The especially handsome King Parrot, as we saw yesterday, is a seed berry guy, and considerably more photo-friendly. A poser in fact.

Wednesday, December 21, 2011


Polly came today. I was talking on my mobile phone on the verandah when he just flew in. And all alone too. The King-Parrots often, or rather mostly, pop around in pairs or threes, as as such, when one gets spooked, off they all wing. I sometimes wonder if this is some diversion game as not infrequently one or two will return shortly and while I can't be sure, I do wonder if the pecking order has been changed.

Anyway, there he was, sitting directly in front of me, and in a eye-to-eye exchange served notice that he expected food.

The dog, as we'll see soon, happened to be inside and confidence and trust was running high outside. I should say these parrots are the most forthcoming of them all, usually ping-pinging their way from tree to tree approaching the house, then settling close by waiting, and waiting, expectantly. This beautiful thing came sound unheard.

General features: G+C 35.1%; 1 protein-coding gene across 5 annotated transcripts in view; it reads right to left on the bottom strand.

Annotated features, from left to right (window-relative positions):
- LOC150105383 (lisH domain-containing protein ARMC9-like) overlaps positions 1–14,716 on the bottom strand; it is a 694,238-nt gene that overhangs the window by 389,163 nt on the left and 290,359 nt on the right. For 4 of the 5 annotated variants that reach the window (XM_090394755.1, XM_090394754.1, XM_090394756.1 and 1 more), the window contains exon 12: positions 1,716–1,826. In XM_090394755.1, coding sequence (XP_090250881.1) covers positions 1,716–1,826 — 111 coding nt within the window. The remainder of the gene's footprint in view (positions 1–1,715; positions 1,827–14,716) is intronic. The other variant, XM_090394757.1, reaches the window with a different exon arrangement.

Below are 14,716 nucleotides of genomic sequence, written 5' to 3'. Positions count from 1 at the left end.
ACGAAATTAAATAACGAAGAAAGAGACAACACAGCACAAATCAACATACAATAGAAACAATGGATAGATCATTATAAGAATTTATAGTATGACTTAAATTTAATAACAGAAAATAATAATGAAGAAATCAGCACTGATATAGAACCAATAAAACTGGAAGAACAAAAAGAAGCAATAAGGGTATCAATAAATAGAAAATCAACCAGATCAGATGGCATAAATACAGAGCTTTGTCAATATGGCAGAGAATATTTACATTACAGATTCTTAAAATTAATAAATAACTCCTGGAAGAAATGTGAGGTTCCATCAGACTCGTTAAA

I think preemptive feeding of native animals is a bit of a selfish indulgence, risking upsetting the natural order of things, the food chain. So you'll find lots here providing an abundance in the local diet - wattles for seed, grasses for grubs and beetles, lilies for berries. These days, with the wattle in seed and the grass moist from constant drizzle there's lots of Gang-gangs , Rozellas, Whip birds, Blue Satinn Bower Birds, Grey shrike-thrush, Robins, Willie Wag-tails, and most visible of all - the common (English) Black Bird, with a soft limpid song at complete odds to the calls and shreaks of the true locals.